The Paragenesis of the Orogenic Gold Deposits of Te Oneroa Bay, Preservation Inlet, Southwest Fiordland
The Te Oneroa Bay area in Preservation Inlet, southwest Fiordland, has been a well-known source of hard rock and alluvial gold since the late 1800’s. Such Au-deposits are found within the Buller Terrane mid-Ordovician Preservation Formation, composed of mid-greenschist facies meta-turbidites deformed into hundred-metre scale waveforms. Large faults and shear zones cut the Preservation Formation on approximate NNW-SSE strikes along the limbs of the large waveforms. Higher permeability in the shears/faults enabled the concentration of hydrothermal fluid flow subsequently causing the precipitation of mineralised quartz vein controlled dominantly by the sericitisation and chloritisation of the host rock, decreasing pressure-temperature, and boiling of the fluid. Mineralisation is thought to have occurred via a two-step model, whereby an early stage of pyrite and arsenopyrite, and lesser galena and chalcopyrite, were introduced along with shear zone quartz pods. A secondary stage of mineralisation later occurred closely associated with ductile deformation-controlled quartz vein recrystallisation, the remobilisation of the already formed sulphide minerals, and the introduction of native gold, tetrahedrite, sphalerite, bournonite, and boulangerite along stylolites. Mineralisation likely occurred just below the brittle-ductile transition at between 1-3.5 kbar of pressure and 180-350 °C, from a fluid with near-neutral pH, low-moderate volatile content, and low salinity. A main structurally controlled branch of mineralisation is inferred to exist approximately between the historic Morning Star and Alpha Mines, as well as a smaller side branch at Golden Site Mine. Gold ranges from ~1-20 wt% silver and is thought to be hypogene; no evidence for supergene concentration exists. Due to the similarities of general geology, metamorphic grade, structure, and mineralisation of the Te Oneroa Bay area to other Buller Terrane Au-deposits, mineralisation is thought to be orogenic in origin. Fluids were predominantly produced via the dehydration of chlorite during metamorphism at ~375-330 Ma. Subsequently, Au-mineralisation is likened to have occurred at a similar time period.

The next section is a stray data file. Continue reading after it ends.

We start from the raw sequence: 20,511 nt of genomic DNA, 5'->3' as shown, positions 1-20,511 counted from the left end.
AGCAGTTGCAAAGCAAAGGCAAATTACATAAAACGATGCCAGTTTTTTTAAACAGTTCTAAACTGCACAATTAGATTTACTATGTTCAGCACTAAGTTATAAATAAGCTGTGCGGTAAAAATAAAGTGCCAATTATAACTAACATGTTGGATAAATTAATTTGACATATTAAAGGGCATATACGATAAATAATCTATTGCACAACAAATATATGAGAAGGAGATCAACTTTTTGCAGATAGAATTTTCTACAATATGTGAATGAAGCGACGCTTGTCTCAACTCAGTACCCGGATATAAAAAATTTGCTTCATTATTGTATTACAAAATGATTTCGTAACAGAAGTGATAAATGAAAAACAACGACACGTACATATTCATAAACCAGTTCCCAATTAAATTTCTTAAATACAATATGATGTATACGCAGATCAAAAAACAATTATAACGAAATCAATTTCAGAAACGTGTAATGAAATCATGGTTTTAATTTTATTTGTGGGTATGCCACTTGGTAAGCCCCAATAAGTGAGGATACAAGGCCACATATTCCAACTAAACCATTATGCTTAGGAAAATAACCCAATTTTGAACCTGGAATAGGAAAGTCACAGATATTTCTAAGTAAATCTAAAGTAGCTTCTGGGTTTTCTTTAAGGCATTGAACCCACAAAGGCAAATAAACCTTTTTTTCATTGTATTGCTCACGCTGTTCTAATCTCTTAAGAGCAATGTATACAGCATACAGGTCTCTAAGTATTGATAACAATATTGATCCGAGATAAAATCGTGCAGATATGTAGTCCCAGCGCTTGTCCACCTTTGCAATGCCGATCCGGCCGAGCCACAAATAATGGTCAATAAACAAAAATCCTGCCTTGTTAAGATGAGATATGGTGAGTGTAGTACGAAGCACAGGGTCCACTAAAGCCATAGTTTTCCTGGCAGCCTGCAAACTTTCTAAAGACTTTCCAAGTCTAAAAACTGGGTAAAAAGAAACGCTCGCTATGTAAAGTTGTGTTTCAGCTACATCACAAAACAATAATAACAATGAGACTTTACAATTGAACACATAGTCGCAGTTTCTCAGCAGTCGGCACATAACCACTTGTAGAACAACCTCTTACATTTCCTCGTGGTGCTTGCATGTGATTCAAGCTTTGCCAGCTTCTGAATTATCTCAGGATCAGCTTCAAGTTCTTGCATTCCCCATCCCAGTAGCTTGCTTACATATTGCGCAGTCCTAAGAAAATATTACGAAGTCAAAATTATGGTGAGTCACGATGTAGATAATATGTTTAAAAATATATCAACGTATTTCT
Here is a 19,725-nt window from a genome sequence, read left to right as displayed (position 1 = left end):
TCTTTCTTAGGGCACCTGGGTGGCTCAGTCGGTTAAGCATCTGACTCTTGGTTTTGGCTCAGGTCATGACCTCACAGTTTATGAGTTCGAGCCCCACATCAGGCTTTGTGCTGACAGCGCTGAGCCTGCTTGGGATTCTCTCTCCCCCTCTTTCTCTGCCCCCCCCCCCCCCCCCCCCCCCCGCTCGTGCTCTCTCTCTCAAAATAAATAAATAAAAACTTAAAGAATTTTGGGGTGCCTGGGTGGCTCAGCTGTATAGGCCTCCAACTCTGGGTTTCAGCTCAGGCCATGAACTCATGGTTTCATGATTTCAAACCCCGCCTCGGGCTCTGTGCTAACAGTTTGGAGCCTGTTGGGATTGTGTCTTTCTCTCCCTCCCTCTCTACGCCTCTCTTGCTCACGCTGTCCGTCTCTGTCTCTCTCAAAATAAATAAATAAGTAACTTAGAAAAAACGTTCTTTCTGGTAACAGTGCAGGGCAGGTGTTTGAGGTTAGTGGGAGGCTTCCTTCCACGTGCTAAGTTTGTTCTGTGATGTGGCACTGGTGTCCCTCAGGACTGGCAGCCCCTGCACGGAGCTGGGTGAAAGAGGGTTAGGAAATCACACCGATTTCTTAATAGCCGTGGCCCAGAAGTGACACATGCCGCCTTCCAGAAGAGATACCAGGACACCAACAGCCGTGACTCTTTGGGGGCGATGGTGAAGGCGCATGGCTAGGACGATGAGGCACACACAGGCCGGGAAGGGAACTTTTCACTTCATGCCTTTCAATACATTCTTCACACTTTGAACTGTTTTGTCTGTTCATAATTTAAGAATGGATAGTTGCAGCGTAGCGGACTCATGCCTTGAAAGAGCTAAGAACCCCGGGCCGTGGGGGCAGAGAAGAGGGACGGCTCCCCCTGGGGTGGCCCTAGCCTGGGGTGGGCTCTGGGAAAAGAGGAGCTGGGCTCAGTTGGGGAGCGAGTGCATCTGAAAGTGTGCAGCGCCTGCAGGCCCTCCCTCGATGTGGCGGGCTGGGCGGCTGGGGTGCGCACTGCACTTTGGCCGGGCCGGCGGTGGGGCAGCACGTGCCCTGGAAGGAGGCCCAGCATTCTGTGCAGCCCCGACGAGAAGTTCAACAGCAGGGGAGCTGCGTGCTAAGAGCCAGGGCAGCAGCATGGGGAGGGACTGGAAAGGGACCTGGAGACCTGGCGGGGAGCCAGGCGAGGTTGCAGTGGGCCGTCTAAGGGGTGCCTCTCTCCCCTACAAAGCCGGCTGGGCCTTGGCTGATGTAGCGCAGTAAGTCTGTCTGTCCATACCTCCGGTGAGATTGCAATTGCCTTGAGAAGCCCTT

Advisor: James, Scott
Degree Name: Master of Science
Degree Discipline: Geology
Publisher: University of Otago
Keywords: Gold; New Zealand; Paragenesis; Mineralisation; Orogenic mineralisation; Hydrothermal; Preservation Inlet
Research Type: Thesis